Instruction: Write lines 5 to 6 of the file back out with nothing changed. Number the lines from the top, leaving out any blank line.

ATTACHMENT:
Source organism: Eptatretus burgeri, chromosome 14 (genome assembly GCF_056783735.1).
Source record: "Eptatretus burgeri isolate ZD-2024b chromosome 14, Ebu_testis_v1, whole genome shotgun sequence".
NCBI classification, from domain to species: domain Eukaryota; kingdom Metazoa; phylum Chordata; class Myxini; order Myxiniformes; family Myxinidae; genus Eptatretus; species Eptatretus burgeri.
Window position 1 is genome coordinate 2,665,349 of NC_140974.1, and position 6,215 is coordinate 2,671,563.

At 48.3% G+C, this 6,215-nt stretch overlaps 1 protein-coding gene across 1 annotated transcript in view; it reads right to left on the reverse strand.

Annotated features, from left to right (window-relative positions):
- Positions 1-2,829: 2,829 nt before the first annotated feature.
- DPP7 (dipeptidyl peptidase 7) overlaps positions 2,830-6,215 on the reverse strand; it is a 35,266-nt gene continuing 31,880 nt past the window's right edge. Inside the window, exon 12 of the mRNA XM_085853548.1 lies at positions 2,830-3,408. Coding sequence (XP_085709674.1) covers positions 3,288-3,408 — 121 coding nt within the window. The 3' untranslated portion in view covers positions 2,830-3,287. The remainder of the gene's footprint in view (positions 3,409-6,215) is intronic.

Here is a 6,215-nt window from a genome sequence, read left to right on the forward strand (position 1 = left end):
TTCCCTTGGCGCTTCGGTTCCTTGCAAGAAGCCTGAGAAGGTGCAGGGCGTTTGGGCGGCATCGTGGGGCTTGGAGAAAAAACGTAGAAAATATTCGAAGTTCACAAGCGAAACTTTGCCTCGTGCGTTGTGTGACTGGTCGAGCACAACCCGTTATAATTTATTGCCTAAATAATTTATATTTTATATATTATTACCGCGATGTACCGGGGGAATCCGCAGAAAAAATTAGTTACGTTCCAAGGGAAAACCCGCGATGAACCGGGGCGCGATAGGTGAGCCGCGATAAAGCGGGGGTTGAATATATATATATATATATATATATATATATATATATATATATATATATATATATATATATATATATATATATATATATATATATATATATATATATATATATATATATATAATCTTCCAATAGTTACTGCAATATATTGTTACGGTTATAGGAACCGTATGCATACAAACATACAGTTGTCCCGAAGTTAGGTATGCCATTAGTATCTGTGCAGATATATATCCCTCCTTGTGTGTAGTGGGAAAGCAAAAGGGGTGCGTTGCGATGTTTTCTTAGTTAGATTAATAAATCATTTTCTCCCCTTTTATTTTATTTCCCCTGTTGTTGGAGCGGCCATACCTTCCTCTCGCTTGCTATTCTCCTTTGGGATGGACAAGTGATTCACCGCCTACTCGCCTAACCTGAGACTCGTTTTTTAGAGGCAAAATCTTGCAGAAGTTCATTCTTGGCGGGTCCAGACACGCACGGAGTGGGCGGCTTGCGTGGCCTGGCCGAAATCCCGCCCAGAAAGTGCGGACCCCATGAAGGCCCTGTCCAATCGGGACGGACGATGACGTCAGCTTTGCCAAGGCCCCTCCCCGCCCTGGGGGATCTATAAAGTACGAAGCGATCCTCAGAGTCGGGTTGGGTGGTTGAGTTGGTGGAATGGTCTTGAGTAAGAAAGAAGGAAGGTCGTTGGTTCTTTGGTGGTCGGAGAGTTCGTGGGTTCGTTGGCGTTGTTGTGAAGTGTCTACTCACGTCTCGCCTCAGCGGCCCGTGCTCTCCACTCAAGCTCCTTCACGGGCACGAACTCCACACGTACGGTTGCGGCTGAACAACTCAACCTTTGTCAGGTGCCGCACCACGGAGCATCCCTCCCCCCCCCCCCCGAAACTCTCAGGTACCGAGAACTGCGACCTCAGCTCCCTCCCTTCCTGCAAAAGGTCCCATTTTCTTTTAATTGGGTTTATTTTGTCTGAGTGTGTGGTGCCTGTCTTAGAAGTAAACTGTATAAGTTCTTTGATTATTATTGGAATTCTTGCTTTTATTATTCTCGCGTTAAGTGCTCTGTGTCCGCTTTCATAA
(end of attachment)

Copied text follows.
At 48.3% G+C, this 6,215-nt stretch overlaps 1 protein-coding gene across 1 annotated transcript in view; it reads right to left on the reverse strand.

Annotated features, from left to right (window-relative positions):